The cyanotype process was developed in 1842 when Sir John Hershel discovered that two iron-based chemicals could be combined to form a light-sensitive coating on glass, paper, and other substrates. When exposed to the sun through a photographic negative, a positive image was revealed. The chemicals produced blue tones, hence the name "cyan-otype.
A contemporary of Herschel named Anna Atkins laid leaves, flowers, and other botanicals on cyanotype-sensitized substrates to create beautiful photograms. Architects began using the process to make copies of architectural drawings; the reversal process produced white lines on the cyan background that to this day are called "blueprints."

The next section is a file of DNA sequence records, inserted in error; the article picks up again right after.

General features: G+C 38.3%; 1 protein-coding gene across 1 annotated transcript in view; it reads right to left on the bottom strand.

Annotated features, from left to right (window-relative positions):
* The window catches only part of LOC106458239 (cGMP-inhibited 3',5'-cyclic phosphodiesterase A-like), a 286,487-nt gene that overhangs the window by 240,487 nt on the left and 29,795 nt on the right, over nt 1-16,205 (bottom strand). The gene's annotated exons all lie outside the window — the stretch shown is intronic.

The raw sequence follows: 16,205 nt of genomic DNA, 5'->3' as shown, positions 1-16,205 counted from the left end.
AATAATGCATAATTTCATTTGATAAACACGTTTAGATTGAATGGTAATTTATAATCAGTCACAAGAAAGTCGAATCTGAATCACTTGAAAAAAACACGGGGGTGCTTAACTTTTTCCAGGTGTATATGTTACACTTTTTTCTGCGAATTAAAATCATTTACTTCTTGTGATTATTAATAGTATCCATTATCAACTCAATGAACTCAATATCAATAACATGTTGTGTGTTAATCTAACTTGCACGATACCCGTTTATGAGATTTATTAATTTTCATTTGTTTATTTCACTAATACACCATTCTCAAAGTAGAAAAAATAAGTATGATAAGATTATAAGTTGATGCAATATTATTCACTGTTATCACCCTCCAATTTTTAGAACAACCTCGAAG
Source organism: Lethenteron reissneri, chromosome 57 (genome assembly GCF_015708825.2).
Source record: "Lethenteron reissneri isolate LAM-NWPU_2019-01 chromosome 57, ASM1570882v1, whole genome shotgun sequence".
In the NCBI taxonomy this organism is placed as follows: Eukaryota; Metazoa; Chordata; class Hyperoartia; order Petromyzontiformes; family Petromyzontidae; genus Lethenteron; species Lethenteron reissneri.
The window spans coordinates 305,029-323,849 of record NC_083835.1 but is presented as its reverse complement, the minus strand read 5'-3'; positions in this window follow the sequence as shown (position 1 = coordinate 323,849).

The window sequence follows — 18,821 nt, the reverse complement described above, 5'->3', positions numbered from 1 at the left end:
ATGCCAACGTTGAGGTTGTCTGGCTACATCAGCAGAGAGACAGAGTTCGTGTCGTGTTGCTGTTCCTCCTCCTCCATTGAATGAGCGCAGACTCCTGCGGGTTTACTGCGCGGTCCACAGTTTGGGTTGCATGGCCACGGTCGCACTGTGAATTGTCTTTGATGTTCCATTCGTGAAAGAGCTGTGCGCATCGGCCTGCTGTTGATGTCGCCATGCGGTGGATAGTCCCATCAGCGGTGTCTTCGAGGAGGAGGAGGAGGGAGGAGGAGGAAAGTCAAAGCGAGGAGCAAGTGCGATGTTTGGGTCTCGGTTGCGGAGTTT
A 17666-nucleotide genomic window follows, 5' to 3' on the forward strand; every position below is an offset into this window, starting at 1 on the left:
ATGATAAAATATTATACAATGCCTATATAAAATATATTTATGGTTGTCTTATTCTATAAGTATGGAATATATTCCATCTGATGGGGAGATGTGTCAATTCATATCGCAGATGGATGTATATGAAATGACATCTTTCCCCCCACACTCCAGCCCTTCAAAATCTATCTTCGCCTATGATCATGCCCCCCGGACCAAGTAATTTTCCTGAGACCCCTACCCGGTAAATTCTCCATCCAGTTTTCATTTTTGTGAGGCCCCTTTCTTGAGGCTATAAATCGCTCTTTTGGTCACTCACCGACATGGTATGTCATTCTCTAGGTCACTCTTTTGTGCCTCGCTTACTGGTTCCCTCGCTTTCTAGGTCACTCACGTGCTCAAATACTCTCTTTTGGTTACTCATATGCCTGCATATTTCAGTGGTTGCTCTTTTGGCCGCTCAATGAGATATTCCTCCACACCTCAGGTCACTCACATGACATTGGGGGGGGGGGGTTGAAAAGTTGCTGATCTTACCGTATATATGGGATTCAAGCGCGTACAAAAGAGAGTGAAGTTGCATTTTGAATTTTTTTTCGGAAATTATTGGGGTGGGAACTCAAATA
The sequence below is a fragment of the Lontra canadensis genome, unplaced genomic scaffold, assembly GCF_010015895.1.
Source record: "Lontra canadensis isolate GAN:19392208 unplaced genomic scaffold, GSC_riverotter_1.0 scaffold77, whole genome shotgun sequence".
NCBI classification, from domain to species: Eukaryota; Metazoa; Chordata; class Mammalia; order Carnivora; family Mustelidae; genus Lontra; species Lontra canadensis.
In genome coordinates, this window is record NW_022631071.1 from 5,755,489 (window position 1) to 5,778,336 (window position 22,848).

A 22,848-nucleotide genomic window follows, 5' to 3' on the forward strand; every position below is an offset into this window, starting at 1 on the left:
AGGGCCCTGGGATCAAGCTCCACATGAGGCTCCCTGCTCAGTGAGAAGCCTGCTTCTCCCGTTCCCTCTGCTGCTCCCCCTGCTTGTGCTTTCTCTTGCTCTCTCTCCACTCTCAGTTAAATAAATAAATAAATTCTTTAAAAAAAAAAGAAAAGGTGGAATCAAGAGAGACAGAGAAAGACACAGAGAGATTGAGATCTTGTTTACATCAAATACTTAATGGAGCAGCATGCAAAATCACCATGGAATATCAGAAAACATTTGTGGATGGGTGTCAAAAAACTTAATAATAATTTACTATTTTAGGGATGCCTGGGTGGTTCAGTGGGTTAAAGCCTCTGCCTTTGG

Most people who start down the alternative processes path begin with cyanotype because it is so easy, safe, and forgiving. Many never leave, and create beautiful prints of many different subjects, sometimes toning them to change the blue tones, or to split-tone them to add other colors to their prints.